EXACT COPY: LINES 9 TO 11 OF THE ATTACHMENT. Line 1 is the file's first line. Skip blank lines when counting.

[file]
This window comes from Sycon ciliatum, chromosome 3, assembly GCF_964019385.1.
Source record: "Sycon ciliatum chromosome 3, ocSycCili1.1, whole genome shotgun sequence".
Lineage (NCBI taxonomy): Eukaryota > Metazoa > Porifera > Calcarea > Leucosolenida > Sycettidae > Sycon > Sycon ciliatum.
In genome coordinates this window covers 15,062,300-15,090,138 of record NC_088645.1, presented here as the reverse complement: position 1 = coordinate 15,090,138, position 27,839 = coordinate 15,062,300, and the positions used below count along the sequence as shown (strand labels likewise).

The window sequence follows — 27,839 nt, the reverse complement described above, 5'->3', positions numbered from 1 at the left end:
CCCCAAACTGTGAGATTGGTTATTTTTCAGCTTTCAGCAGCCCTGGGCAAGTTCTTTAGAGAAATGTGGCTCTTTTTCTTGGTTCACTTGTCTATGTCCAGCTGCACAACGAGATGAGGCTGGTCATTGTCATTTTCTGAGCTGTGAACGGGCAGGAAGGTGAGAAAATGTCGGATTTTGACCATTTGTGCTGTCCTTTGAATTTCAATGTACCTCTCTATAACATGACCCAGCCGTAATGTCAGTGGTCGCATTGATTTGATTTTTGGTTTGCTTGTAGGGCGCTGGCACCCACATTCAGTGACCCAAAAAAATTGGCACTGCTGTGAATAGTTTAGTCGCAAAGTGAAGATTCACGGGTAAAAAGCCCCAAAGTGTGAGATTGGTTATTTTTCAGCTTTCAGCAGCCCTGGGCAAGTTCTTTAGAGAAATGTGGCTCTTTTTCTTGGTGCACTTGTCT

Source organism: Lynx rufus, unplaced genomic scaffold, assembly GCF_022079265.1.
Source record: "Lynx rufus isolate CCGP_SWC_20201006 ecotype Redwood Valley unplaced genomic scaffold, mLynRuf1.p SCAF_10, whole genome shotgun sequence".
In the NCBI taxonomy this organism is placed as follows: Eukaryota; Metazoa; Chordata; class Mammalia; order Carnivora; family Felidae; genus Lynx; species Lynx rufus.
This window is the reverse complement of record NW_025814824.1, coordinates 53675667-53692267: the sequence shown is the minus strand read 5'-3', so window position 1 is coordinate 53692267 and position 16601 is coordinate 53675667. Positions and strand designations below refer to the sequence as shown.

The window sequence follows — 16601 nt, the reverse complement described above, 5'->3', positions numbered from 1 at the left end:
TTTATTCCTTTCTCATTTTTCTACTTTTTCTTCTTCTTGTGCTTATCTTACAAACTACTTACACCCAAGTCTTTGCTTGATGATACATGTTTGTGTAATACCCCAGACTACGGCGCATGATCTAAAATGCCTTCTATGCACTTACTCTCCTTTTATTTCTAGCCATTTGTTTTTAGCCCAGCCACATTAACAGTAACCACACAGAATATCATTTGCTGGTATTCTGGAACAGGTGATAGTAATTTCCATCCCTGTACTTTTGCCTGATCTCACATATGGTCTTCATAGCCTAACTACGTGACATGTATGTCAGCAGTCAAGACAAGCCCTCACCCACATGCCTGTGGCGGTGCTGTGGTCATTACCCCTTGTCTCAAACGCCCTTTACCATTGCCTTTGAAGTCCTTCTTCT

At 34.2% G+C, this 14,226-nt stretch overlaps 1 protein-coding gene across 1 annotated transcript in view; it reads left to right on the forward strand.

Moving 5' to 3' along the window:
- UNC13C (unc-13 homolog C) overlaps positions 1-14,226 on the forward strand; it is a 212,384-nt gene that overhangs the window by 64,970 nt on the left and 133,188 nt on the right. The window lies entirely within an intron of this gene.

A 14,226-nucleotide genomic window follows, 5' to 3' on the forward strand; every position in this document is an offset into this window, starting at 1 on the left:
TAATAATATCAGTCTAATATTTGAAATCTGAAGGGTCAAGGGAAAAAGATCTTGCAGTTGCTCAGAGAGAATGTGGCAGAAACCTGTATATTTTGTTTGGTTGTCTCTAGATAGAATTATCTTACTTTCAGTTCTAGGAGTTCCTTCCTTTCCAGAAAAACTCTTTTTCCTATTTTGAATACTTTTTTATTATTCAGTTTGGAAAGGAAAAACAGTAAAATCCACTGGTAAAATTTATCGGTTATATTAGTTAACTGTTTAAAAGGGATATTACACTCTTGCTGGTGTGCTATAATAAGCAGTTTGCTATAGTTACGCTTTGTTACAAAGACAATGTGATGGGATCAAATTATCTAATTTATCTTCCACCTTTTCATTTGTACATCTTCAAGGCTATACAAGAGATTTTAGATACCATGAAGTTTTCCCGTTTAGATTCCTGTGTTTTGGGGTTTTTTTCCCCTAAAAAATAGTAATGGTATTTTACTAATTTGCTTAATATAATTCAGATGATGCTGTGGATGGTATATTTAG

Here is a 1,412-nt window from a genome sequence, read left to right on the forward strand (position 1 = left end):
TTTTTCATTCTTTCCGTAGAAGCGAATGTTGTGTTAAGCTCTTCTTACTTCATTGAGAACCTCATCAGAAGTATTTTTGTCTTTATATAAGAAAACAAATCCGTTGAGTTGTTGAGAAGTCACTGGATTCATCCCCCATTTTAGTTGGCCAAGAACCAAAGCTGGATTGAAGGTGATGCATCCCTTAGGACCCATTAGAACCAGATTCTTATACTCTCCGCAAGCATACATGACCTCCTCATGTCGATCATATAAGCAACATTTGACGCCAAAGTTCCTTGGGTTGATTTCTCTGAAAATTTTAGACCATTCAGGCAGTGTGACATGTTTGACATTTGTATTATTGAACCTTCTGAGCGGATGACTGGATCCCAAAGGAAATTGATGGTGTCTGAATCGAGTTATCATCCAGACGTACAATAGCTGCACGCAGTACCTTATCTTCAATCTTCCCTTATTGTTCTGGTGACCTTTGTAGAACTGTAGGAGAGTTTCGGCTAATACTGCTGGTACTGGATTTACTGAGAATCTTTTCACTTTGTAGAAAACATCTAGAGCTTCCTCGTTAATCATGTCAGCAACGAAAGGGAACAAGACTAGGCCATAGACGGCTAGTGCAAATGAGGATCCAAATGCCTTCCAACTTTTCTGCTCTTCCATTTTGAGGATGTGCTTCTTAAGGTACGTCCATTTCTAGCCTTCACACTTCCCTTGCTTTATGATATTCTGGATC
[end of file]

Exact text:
In the NCBI taxonomy this organism is placed as follows: Eukaryota; Metazoa; Chordata; class Mammalia; order Carnivora; family Felidae; genus Lynx; species Lynx rufus.
This window is the reverse complement of record NW_025814824.1, coordinates 53675667-53692267: the sequence shown is the minus strand read 5'-3', so window position 1 is coordinate 53692267 and position 16601 is coordinate 53675667. Positions and strand designations below refer to the sequence as shown.

The window sequence follows — 16601 nt, the reverse complement described above, 5'->3', positions numbered from 1 at the left end: